The Cybersecurity Maturity Model Certification Accreditation Body (CMMC-AB) and the Department of Defense (DoD) signed a no-cost contract on Nov. 25, containing a new statement of work that explains the relationship between the Pentagon and the AB, FedScoop reported on Monday.
CMMC-AB will remain the sole accreditor and oversight board implementing CMMC for contractors. The contract has solidified the AB as the sole accreditation body in the CMMC process.
The AB accredits the assessors that will inspect the networks of contractors. The body also supervises the training and consulting landscape by licensing teaching organizations and charging consultants for CMMC-specific training.
With the signed contract, the AB will be able to increase speed of the CMMC roll out. The new statement of work reflects the AB’s first memorandum of understanding (MOU). The contract will also enable the AB to hire more staff and finalize its search for a CEO.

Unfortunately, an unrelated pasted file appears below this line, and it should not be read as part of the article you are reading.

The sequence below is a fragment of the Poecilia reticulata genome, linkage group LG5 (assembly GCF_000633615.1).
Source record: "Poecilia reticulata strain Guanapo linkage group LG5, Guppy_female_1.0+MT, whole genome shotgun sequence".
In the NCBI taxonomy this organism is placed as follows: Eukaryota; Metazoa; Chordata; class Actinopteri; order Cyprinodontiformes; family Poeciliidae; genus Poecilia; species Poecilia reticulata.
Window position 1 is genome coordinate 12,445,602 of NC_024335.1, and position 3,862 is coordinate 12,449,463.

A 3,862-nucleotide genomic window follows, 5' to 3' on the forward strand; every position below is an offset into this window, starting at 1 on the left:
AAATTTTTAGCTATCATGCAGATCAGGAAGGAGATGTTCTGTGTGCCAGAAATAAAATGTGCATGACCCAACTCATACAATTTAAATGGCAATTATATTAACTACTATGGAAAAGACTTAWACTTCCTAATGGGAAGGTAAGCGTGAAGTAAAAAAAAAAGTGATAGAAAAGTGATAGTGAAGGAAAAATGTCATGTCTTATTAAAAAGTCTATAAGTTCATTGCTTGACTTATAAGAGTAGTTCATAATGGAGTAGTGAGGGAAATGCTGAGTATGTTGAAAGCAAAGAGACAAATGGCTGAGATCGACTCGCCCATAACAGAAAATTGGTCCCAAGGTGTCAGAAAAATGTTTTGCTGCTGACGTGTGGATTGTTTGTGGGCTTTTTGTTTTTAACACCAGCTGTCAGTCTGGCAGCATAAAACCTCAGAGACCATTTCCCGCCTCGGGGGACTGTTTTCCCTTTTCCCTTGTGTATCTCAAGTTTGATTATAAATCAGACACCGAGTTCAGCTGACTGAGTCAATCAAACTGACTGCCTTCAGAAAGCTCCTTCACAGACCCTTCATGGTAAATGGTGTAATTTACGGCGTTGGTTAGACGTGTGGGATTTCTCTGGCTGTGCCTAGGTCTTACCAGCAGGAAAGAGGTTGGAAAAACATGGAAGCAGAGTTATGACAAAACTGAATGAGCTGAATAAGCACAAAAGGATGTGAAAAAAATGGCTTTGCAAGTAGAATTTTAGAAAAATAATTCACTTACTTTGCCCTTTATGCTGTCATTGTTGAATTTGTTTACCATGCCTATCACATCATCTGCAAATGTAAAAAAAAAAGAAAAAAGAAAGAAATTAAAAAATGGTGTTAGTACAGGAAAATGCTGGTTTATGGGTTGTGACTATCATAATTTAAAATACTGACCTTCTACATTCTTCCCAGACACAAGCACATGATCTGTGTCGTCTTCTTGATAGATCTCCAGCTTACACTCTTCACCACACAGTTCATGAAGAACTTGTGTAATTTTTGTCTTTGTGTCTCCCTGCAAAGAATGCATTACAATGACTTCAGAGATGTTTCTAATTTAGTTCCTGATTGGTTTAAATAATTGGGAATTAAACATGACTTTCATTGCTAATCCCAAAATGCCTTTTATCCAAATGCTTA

The AB continues to operate as a volunteer board that makes both long-term and day-to-day decisions, a situation many board members are eager to move beyond. The DoD said it will not provide funds to the AB as it works to implement the program.
The new contract comes as a Defense Federal Acquisition Regulation (DFAR) rule change takes effect on Dec. 1 that allows DoD to implement CMMC requirements into contracts.
Katie Arrington, Chief Information Security Officer (CISO) with the Office of the Assistant Secretary of Defense for Acquisition and a 2020 Wash100 Award recipient, delivered her keynote address during Potomac Officers Club’s Fall CMMC Forum. She discussed scoping maturity and the CMMC timeline.
Following Arrington’s address, Potomac Officers Club’s Fall CMMC Forum featured an expert panel that addressed the requirements and priorities of implementing the certification, including scoping of CMMC assessments, supply chain impacts and C3PAOs.